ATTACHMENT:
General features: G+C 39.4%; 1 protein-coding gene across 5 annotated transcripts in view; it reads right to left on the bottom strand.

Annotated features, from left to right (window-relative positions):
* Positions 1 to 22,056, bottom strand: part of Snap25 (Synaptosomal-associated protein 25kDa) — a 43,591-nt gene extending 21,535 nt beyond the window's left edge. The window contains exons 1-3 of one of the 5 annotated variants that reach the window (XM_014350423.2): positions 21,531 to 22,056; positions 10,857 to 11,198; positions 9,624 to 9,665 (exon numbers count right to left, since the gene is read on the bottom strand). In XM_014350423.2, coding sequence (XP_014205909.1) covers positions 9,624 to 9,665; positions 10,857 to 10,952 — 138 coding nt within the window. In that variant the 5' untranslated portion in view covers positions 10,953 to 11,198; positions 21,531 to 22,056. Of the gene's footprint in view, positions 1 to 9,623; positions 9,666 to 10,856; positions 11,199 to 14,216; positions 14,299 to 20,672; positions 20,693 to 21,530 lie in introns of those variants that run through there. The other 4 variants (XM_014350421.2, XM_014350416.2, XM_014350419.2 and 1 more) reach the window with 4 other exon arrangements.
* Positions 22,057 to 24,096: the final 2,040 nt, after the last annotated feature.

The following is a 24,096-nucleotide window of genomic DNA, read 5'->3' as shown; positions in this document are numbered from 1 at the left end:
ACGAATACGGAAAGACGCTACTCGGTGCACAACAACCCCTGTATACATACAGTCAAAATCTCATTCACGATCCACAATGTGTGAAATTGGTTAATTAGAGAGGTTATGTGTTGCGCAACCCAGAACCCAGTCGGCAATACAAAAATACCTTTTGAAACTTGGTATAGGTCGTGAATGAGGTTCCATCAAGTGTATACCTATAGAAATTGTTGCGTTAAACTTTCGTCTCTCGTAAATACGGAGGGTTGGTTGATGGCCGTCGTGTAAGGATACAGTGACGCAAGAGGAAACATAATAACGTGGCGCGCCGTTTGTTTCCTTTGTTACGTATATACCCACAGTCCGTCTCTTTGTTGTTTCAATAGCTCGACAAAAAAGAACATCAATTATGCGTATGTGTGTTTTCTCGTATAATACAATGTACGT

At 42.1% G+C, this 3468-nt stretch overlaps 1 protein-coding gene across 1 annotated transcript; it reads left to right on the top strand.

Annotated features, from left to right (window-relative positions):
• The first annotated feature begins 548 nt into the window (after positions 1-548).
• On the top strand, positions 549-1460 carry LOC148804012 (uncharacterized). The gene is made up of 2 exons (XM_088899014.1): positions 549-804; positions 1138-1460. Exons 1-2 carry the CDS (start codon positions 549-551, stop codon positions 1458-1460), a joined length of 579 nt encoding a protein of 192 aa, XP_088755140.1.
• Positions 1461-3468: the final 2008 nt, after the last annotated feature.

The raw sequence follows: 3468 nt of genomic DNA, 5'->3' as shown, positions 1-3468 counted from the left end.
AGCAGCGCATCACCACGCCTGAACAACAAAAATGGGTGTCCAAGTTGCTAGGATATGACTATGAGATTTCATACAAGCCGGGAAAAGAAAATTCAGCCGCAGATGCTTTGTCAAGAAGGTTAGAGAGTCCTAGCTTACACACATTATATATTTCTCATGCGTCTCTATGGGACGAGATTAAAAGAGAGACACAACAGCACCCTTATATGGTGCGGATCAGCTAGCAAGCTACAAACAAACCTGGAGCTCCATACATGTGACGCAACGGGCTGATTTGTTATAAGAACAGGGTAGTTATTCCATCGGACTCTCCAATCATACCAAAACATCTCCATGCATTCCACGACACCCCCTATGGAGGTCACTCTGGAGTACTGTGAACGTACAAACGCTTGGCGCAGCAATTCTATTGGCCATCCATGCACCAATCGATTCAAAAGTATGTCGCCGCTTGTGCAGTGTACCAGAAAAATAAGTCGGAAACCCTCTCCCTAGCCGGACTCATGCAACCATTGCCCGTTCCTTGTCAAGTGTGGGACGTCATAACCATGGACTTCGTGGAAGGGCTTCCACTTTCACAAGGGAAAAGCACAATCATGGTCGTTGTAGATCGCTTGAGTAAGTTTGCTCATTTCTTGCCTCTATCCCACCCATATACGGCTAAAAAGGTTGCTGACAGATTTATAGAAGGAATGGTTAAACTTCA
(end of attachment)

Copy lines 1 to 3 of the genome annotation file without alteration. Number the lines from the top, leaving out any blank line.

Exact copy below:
General features: G+C 39.4%; 1 protein-coding gene across 5 annotated transcripts in view; it reads right to left on the bottom strand.

Annotated features, from left to right (window-relative positions):
* Positions 1 to 22,056, bottom strand: part of Snap25 (Synaptosomal-associated protein 25kDa) — a 43,591-nt gene extending 21,535 nt beyond the window's left edge. The window contains exons 1-3 of one of the 5 annotated variants that reach the window (XM_014350423.2): positions 21,531 to 22,056; positions 10,857 to 11,198; positions 9,624 to 9,665 (exon numbers count right to left, since the gene is read on the bottom strand). In XM_014350423.2, coding sequence (XP_014205909.1) covers positions 9,624 to 9,665; positions 10,857 to 10,952 — 138 coding nt within the window. In that variant the 5' untranslated portion in view covers positions 10,953 to 11,198; positions 21,531 to 22,056. Of the gene's footprint in view, positions 1 to 9,623; positions 9,666 to 10,856; positions 11,199 to 14,216; positions 14,299 to 20,672; positions 20,693 to 21,530 lie in introns of those variants that run through there. The other 4 variants (XM_014350421.2, XM_014350416.2, XM_014350419.2 and 1 more) reach the window with 4 other exon arrangements.